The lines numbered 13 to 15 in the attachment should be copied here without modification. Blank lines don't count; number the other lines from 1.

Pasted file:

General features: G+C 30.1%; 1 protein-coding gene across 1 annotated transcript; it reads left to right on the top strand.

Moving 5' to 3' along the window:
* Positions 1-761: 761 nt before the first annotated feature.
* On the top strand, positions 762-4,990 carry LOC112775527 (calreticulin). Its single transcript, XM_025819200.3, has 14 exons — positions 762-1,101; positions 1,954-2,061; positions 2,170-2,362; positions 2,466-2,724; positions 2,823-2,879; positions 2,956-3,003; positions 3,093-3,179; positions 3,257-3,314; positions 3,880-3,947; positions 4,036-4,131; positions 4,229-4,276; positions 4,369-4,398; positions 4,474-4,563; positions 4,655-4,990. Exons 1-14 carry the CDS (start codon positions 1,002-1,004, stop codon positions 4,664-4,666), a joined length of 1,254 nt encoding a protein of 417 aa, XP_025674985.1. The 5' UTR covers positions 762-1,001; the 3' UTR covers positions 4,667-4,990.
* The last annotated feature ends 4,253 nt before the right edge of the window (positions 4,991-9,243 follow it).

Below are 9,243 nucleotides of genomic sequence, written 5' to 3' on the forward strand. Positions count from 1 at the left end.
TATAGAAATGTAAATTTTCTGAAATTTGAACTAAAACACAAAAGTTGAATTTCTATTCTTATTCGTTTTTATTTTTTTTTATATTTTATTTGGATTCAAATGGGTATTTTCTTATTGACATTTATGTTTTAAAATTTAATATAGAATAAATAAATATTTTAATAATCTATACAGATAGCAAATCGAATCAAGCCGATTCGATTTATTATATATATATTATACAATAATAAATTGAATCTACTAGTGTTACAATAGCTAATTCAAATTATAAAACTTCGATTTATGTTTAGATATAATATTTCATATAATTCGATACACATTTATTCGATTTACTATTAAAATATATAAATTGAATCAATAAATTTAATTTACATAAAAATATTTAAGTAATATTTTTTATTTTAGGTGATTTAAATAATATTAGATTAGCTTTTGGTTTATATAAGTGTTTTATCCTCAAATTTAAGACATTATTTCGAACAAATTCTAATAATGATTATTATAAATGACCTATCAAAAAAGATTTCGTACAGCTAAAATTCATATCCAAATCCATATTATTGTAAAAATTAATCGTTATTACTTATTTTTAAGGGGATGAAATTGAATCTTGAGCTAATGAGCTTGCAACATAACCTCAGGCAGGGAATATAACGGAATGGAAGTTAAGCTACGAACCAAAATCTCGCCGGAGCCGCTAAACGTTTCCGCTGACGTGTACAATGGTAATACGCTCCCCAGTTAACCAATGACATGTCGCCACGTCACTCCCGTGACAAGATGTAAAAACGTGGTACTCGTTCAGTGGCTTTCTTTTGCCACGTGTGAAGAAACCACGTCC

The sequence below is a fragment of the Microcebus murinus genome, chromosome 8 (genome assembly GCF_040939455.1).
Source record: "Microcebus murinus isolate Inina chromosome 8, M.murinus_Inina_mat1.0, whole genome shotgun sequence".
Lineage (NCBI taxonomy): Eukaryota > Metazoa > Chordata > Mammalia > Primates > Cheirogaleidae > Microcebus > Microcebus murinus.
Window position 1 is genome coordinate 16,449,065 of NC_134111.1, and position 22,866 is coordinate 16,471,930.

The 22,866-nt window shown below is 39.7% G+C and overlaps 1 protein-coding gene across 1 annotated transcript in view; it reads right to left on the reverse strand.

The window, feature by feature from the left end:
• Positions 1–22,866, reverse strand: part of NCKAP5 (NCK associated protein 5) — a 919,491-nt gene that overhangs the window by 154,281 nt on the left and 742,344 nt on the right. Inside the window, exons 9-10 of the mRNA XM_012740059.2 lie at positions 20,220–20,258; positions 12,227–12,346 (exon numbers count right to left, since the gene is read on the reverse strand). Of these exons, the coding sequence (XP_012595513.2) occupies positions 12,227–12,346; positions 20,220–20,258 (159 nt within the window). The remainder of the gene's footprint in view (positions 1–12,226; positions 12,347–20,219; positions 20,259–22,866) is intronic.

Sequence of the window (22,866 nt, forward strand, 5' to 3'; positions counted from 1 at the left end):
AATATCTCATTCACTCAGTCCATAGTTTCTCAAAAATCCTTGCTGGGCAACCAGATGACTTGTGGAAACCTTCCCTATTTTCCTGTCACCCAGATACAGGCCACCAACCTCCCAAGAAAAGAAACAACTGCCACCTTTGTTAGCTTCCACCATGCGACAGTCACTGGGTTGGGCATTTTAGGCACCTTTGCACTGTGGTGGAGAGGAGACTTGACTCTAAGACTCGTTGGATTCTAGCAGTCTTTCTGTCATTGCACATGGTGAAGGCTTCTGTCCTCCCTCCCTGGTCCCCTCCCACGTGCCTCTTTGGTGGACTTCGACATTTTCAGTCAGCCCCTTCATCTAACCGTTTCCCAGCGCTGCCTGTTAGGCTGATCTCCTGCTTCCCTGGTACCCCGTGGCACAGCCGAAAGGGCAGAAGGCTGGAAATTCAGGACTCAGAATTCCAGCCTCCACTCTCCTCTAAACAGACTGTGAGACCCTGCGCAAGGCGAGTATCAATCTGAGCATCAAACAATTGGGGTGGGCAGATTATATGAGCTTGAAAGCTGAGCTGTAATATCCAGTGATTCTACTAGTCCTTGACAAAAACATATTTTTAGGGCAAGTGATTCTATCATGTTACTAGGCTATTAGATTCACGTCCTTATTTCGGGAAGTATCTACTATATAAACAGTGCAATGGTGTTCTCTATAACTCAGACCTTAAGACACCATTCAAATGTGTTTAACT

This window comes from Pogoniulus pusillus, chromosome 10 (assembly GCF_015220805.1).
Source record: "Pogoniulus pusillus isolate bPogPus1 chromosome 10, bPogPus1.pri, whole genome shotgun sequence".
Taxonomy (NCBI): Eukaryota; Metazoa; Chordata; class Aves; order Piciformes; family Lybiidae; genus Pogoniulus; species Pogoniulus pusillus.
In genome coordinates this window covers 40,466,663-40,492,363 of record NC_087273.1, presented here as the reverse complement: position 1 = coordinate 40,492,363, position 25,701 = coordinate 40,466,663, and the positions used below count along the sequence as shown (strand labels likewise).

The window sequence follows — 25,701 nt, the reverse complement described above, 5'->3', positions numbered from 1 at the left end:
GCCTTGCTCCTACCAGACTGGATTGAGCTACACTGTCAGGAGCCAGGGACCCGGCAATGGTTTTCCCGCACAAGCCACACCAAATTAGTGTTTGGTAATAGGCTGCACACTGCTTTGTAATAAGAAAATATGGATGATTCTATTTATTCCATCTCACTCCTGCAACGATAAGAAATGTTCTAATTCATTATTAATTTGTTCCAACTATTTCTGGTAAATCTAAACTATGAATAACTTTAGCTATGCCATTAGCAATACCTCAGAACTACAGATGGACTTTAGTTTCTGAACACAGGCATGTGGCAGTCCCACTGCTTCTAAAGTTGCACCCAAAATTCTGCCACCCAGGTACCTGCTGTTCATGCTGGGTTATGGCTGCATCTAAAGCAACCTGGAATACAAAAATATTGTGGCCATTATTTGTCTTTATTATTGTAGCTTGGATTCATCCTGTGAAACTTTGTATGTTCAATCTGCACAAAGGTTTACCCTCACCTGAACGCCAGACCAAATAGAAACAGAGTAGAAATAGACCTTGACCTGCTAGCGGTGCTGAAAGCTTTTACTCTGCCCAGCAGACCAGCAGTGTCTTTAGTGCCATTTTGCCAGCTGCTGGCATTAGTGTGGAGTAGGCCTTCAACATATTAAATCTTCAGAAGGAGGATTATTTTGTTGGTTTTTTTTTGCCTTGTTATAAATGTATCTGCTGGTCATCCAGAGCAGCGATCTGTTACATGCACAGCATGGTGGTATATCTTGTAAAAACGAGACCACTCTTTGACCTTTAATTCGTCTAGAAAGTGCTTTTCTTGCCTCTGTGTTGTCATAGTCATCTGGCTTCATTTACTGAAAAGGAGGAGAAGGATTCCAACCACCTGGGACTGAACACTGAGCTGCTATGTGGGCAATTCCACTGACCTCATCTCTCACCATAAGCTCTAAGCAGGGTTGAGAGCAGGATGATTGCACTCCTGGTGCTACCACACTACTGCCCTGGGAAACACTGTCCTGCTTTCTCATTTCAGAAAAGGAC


The window, feature by feature from the left end:
• Positions 1–22,866, reverse strand: part of NCKAP5 (NCK associated protein 5) — a 919,491-nt gene that overhangs the window by 154,281 nt on the left and 742,344 nt on the right. Inside the window, exons 9-10 of the mRNA XM_012740059.2 lie at positions 20,220–20,258; positions 12,227–12,346 (exon numbers count right to left, since the gene is read on the reverse strand). Of these exons, the coding sequence (XP_012595513.2) occupies positions 12,227–12,346; positions 20,220–20,258 (159 nt within the window). The remainder of the gene's footprint in view (positions 1–12,226; positions 12,347–20,219; positions 20,259–22,866) is intronic.

Sequence of the window (22,866 nt, forward strand, 5' to 3'; positions counted from 1 at the left end):